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    US Stocks and Bonds Face Worst Month of 2023 Amid Fed’s Higher Rate Stance

    US stocks and government bonds are enduring their most challenging month of the year as investors react to the Federal Reserve’s clear message that interest rates will remain higher for an extended period.

    In September, Wall Street’s S&P 500 stock index has dropped by more than 5 percent, bringing it perilously close to its first quarterly loss in 12 months.

    The decline in the US bond market has also accelerated following the Fed’s announcement that it intends to raise rates more gradually in 2024 and 2025 than previously anticipated. Last week, the yield on 10-year Treasuries reached its highest level since 2007, marking the largest monthly increase in a year.

    Mark Dowding, Chief Investment Officer at RBC BlueBay Fixed Income, noted, “The penny [is] dropping that actually higher for longer means higher for longer.” This realization has dampened sentiment among investors.

    At the start of the month, futures market traders projected an interest rate of approximately 4.2 percent by the end of 2024. Now, they are betting on rates of 4.8 percent by that time.

    Kevin Gordon, Senior Investment Strategist at Charles Schwab, commented, “The market has been consistently wrong about Fed policy this year. For a good chunk of the year, the market expectation was it would be cutting aggressively this year… now there’s an embrace of ‘maybe [the Fed] actually means it’.”

    The anticipation of an extended period of high rates has impacted equities, primarily due to the influence of higher bond yields on investors’ pursuit of returns and their potential effects on the real economy.

    While the S&P is still up 11 percent for the year, it has been supported by a small number of technology stocks with significant weightings that surged earlier in the year. The equal-weighted version of the index recently slipped into negative territory for the year.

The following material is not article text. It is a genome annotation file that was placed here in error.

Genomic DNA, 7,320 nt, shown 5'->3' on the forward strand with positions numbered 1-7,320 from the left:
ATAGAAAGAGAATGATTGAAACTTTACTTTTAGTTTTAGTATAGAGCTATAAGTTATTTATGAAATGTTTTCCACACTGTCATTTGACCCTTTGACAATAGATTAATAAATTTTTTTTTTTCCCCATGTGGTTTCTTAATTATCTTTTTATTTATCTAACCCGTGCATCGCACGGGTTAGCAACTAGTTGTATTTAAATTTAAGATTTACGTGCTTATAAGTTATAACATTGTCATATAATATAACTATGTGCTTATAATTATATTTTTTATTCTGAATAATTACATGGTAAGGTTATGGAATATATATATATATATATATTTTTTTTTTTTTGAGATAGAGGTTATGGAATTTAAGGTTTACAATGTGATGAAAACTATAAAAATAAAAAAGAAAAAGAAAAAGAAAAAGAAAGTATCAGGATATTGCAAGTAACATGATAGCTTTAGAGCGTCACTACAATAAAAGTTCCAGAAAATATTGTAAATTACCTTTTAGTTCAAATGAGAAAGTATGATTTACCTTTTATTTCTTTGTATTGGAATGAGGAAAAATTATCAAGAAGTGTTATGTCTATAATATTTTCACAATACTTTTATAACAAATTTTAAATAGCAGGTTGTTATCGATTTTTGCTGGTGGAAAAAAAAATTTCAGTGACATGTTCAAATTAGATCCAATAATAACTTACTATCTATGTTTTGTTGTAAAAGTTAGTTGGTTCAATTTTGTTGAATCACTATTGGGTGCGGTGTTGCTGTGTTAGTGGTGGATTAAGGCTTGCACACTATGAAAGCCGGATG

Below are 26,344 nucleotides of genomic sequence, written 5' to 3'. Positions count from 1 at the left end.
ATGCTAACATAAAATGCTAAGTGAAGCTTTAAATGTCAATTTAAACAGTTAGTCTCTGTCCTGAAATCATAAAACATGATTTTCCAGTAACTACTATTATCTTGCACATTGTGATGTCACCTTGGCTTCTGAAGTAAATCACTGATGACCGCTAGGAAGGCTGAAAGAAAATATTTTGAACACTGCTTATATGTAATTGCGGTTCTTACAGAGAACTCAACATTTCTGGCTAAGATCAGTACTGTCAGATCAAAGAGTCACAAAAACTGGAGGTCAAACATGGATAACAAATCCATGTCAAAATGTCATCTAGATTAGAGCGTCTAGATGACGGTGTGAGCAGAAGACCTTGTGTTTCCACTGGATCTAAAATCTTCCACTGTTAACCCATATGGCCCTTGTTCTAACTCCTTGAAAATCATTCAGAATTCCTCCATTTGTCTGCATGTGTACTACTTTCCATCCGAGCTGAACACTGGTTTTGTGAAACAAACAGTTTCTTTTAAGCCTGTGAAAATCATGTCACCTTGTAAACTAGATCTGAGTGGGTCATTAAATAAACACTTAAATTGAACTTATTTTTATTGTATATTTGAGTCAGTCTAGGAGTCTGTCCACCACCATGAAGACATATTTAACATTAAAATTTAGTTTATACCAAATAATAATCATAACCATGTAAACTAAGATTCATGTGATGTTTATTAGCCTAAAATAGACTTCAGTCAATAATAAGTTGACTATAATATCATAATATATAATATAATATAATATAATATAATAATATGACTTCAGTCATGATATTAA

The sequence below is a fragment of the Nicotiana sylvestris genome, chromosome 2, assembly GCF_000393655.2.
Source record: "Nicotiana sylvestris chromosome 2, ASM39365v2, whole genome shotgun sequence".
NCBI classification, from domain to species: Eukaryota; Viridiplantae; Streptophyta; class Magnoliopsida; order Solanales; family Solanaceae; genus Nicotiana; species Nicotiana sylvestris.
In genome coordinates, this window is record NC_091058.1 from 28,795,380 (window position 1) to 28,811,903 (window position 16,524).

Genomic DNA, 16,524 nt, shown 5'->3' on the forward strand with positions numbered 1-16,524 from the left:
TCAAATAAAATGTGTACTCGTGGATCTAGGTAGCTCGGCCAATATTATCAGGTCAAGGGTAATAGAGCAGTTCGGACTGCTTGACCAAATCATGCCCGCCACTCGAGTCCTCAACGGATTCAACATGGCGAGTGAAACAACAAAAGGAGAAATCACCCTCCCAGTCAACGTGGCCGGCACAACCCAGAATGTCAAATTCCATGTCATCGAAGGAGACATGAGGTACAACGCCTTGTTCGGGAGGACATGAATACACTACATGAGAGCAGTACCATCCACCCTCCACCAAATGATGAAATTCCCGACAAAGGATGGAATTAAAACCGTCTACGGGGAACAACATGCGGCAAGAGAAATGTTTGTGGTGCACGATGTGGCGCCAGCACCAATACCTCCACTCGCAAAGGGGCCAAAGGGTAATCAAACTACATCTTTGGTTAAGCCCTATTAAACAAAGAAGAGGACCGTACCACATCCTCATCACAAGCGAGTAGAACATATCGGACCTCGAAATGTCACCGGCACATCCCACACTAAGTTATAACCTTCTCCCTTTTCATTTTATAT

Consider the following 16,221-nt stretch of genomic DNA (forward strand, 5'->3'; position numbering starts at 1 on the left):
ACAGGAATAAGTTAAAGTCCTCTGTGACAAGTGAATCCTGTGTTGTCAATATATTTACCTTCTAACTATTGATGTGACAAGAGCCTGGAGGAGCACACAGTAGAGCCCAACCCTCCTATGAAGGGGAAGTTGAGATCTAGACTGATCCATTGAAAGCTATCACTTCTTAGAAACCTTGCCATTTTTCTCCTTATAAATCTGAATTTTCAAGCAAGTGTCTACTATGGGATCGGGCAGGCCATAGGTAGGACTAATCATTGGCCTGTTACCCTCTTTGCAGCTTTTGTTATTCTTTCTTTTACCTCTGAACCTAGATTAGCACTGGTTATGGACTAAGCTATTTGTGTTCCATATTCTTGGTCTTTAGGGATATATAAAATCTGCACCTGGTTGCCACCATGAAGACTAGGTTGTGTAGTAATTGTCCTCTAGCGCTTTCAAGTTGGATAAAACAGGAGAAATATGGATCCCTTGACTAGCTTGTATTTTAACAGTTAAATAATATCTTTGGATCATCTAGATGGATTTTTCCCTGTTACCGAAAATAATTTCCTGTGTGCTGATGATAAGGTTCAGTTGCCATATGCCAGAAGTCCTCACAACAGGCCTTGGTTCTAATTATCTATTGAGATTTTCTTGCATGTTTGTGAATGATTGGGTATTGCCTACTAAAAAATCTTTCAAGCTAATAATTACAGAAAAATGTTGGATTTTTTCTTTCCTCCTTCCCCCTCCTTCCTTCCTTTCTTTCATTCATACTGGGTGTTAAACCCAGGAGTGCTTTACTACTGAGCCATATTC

Corporate debt markets have also felt the impact, as concerns mount that highly leveraged companies may encounter challenges refinancing their debt in the face of higher rates.

    The average interest rate for US junk bonds has risen from 8.5 percent to nearly 9 percent this month, surpassing the increase in Treasury yields.

    This shift in the US comes as the Federal Reserve responds to strong economic data and a robust labor market, in stark contrast to the eurozone and the UK, where recession concerns loom large.

    Sonal Desai, Chief Investment Officer at Franklin Templeton Fixed Income, stated, “It’s like the market is finally getting on board with the view that we’re not on the brink of a recession.”

    Fed officials recently revised their unemployment forecasts upward and raised their growth projections. While the central bank kept its main interest rate steady at a range of 5.25 percent to 5.5 percent, its policymakers signaled one more rate hike this year.

    Surging oil prices have exacerbated concerns about persistent inflation and tight monetary policy. Brent crude surged by nearly 3 percent to a 10-month high of over $97 a barrel, driven by lower-than-expected US stockpiles and fears of a global supply shortfall.

    Some investors worry that higher rates, if sustained, could eventually push the economy into a recession despite strong recent economic data. Jeff Schulze, Head of Economic and Market Strategy at ClearBridge Investments, expressed concern about the potential lagged effects of Fed tightening, stating, “The longer rates are up there, the higher the chance.”

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